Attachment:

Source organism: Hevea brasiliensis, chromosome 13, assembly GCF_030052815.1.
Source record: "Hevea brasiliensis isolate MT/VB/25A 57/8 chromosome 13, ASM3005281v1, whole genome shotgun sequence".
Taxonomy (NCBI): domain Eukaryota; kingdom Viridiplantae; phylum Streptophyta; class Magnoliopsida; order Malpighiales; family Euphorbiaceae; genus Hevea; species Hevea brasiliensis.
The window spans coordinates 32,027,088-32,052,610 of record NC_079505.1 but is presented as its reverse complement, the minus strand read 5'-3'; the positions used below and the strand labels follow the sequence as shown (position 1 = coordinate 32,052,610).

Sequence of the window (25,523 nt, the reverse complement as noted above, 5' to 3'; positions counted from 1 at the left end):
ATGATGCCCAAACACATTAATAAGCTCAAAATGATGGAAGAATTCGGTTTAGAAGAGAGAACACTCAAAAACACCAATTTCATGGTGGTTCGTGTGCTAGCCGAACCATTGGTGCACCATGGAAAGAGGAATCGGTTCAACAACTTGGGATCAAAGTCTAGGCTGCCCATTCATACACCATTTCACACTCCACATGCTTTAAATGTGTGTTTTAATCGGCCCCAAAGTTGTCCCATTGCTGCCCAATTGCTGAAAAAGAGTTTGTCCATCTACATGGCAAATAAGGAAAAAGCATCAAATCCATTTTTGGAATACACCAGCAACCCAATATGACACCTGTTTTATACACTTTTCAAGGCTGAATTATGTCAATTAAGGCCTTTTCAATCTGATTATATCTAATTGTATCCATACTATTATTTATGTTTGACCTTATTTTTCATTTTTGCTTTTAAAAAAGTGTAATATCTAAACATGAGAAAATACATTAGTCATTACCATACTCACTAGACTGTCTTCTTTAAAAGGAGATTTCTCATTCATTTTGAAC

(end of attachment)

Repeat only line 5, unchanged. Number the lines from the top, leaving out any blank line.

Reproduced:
Sequence of the window (25,523 nt, the reverse complement as noted above, 5' to 3'; positions counted from 1 at the left end):